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“I hate to say I love books—it’s such a cliche—but it’s true,” admits Steve Hersey. It’s a good thing he does, because his Cleveland Park apartment is currently full of them. And they aren’t even his to keep.

Hersey—the manager of an educational foundation for the Association Management Group in McLean—had a brainstorm a few weeks ago inspired by the books that residents often leave in his apartment building’s laundry room. A self-described “die-hard environmentalist,” Hersey combined his hatred of waste with his association experience to found Books for America Inc., a new nonprofit that distributes unwanted books and other media to people in need. After a few book drives—including one at his workplace that netted $4,500 worth of books—and a smattering of publicity, “we’ve probably got a couple thousand books in with very little effort,” he says.

Hersey and a cadre of volunteers will gather the materials, sort them, and distribute them to schools, rural libraries, shelters, and other places where books are not readily available. It’s not a matter of boxing up just any old books and videos and mailing them out, though: The donations will be appropriate to the recipients, Hersey says, noting, “We won’t send a bunch of murder mysteries to, say, a prison.” He hopes that recipient agencies will provide target lists of authors or subjects.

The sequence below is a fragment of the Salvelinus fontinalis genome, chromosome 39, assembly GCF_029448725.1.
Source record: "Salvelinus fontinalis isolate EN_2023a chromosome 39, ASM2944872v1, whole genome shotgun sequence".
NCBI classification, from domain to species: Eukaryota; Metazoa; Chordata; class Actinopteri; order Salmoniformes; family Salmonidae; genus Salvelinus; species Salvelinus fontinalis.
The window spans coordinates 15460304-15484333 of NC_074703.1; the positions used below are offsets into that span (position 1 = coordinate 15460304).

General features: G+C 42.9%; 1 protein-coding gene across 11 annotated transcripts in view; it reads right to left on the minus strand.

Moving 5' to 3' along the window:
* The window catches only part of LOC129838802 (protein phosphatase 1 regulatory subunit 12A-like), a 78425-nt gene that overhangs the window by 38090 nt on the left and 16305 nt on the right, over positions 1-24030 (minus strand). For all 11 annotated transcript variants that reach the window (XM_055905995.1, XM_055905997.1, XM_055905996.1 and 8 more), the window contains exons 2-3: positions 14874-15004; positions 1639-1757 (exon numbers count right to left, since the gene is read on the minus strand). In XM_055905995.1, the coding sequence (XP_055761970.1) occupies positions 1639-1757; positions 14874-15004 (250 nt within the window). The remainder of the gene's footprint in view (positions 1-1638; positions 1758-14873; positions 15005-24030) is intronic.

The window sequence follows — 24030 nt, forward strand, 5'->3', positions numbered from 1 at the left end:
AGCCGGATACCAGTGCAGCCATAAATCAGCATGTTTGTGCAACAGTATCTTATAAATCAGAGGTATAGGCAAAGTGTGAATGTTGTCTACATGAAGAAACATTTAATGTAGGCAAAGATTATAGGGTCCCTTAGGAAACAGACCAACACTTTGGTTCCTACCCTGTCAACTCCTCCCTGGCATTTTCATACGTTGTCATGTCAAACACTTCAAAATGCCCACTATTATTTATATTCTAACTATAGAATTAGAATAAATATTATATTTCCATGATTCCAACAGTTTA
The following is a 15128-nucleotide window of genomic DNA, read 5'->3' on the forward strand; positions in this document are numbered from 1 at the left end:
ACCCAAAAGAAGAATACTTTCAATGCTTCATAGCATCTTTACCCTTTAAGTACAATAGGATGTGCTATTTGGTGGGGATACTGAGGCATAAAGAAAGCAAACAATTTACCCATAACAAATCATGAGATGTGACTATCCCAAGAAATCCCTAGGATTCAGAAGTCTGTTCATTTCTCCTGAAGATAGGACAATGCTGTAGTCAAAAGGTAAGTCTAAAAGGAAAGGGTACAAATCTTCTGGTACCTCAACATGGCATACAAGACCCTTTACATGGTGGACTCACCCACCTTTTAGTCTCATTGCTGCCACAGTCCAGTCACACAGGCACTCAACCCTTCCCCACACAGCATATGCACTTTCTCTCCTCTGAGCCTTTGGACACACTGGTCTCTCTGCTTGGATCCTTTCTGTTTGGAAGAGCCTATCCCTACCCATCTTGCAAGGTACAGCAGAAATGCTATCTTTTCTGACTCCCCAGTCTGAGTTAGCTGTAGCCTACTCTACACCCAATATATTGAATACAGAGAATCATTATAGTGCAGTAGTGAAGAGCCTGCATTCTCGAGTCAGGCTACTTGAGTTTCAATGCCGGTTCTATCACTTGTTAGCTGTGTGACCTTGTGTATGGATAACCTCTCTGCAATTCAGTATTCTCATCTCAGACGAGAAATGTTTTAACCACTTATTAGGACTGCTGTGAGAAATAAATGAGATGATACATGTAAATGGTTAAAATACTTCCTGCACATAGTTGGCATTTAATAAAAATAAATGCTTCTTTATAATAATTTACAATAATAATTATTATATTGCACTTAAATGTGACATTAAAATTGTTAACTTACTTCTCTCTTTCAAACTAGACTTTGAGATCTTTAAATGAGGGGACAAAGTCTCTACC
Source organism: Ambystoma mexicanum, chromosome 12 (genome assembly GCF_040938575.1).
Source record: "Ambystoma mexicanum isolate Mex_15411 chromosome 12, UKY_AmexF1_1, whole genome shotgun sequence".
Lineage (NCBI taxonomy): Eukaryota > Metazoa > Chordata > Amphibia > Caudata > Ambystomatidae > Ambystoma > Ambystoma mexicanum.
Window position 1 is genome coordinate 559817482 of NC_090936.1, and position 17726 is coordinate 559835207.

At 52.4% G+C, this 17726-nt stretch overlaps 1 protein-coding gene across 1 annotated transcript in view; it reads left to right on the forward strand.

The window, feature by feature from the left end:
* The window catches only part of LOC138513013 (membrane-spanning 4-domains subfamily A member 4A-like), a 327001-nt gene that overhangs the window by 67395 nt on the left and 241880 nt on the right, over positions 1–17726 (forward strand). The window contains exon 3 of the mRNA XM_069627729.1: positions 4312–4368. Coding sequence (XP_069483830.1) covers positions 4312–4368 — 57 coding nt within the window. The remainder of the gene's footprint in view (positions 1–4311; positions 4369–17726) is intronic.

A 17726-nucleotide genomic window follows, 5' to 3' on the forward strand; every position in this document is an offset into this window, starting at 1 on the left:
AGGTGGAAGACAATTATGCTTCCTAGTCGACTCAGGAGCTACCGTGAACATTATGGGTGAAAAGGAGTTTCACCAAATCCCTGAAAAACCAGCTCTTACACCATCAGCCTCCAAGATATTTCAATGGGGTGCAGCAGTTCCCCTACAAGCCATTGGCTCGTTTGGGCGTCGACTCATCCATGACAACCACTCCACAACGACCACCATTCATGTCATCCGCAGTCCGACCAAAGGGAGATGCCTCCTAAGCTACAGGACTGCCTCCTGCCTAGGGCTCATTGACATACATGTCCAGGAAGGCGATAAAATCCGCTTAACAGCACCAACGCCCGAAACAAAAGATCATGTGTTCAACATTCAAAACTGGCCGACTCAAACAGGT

In the first month, the bulk of the work has fallen to Hersey, a distant relative of Hiroshima author John Hersey. He has mounted the book drives, built a Web site at www.booksforamerica.org, applied for nonprofit 501(c)(3) status, made media donations to D.C. Public Schools and D.C. Public Libraries, and bought a van for pickup and delivery. “There’s not a lot of start-up expenses,” says Hersey. Eventually, of course, he will need outside funding. He hopes to get the money from grants and sponsors, individual donations, and a favorite online site, eBay: “If someone donates 400 or 500 books, a couple of them may be valuable.”

He’ll also be seeking volunteer help—he asks everyone he meets to consider working with the organization. And if the personal appeals pay off, he realizes he could soon be in over his head.

One of his first steps: finding a better way station than his apartment. “Tonight I’m going to be driving around looking for little signs in windows—’Space for Rent,’” Hersey says. He envisions a small storefront where “people from recipient organizations can come in and pick what they need.”

“I’ll never be hurting for library books,” he says. —Pamela Murray Winters